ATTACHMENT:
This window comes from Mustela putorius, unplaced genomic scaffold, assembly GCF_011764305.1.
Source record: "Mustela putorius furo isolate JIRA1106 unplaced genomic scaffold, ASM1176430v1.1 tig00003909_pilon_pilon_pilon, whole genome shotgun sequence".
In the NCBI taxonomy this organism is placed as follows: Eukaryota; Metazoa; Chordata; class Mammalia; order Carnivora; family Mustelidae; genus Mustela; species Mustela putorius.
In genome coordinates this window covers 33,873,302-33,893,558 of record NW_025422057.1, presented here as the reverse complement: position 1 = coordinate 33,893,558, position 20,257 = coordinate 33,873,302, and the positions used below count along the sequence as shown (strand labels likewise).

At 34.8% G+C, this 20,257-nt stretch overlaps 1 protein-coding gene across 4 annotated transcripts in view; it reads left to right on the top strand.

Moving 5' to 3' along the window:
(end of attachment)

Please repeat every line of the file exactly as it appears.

This window comes from Mustela putorius, unplaced genomic scaffold, assembly GCF_011764305.1.
Source record: "Mustela putorius furo isolate JIRA1106 unplaced genomic scaffold, ASM1176430v1.1 tig00003909_pilon_pilon_pilon, whole genome shotgun sequence".
In the NCBI taxonomy this organism is placed as follows: Eukaryota; Metazoa; Chordata; class Mammalia; order Carnivora; family Mustelidae; genus Mustela; species Mustela putorius.
In genome coordinates this window covers 33,873,302-33,893,558 of record NW_025422057.1, presented here as the reverse complement: position 1 = coordinate 33,893,558, position 20,257 = coordinate 33,873,302, and the positions used below count along the sequence as shown (strand labels likewise).

At 34.8% G+C, this 20,257-nt stretch overlaps 1 protein-coding gene across 4 annotated transcripts in view; it reads left to right on the top strand.

Moving 5' to 3' along the window: